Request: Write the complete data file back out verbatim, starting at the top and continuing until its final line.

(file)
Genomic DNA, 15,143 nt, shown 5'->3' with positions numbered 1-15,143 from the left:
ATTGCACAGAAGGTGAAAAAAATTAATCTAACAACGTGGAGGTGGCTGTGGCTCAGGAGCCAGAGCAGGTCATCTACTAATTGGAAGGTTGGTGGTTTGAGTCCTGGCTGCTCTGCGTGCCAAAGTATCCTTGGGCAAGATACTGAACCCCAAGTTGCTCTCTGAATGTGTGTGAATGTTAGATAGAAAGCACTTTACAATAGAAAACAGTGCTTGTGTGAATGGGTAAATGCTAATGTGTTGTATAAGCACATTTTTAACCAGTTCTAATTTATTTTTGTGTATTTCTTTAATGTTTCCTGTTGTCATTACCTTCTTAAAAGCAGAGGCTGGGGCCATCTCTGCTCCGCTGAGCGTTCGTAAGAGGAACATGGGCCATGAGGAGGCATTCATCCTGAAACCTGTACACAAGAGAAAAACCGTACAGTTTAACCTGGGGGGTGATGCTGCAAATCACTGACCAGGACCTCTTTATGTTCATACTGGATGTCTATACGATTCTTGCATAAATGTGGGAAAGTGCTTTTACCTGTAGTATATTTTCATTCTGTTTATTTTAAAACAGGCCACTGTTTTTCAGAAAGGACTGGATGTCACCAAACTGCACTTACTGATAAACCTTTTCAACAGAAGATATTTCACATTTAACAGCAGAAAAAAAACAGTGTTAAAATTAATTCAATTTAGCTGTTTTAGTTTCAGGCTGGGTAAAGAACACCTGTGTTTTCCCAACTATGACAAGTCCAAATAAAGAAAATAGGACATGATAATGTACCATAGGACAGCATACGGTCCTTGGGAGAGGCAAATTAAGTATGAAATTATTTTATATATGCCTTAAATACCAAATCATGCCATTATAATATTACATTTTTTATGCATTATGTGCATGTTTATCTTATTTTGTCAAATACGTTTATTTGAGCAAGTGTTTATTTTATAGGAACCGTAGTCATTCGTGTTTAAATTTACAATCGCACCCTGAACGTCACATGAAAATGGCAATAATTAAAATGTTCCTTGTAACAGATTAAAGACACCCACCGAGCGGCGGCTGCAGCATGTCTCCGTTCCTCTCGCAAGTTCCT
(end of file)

Genomic DNA, 15,143 nt, shown 5'->3' with positions numbered 1-15,143 from the left:
ATTGCACAGAAGGTGAAAAAAATTAATCTAACAACGTGGAGGTGGCTGTGGCTCAGGAGCCAGAGCAGGTCATCTACTAATTGGAAGGTTGGTGGTTTGAGTCCTGGCTGCTCTGCGTGCCAAAGTATCCTTGGGCAAGATACTGAACCCCAAGTTGCTCTCTGAATGTGTGTGAATGTTAGATAGAAAGCACTTTACAATAGAAAACAGTGCTTGTGTGAATGGGTAAATGCTAATGTGTTGTATAAGCACATTTTTAACCAGTTCTAATTTATTTTTGTGTATTTCTTTAATGTTTCCTGTTGTCATTACCTTCTTAAAAGCAGAGGCTGGGGCCATCTCTGCTCCGCTGAGCGTTCGTAAGAGGAACATGGGCCATGAGGAGGCATTCATCCTGAAACCTGTACACAAGAGAAAAACCGTACAGTTTAACCTGGGGGGTGATGCTGCAAATCACTGACCAGGACCTCTTTATGTTCATACTGGATGTCTATACGATTCTTGCATAAATGTGGGAAAGTGCTTTTACCTGTAGTATATTTTCATTCTGTTTATTTTAAAACAGGCCACTGTTTTTCAGAAAGGACTGGATGTCACCAAACTGCACTTACTGATAAACCTTTTCAACAGAAGATATTTCACATTTAACAGCAGAAAAAAAACAGTGTTAAAATTAATTCAATTTAGCTGTTTTAGTTTCAGGCTGGGTAAAGAACACCTGTGTTTTCCCAACTATGACAAGTCCAAATAAAGAAAATAGGACATGATAATGTACCATAGGACAGCATACGGTCCTTGGGAGAGGCAAATTAAGTATGAAATTATTTTATATATGCCTTAAATACCAAATCATGCCATTATAATATTACATTTTTTATGCATTATGTGCATGTTTATCTTATTTTGTCAAATACGTTTATTTGAGCAAGTGTTTATTTTATAGGAACCGTAGTCATTCGTGTTTAAATTTACAATCGCACCCTGAACGTCACATGAAAATGGCAATAATTAAAATGTTCCTTGTAACAGATTAAAGACACCCACCGAGCGGCGGCTGCAGCATGTCTCCGTTCCTCTCGCAAGTTCCT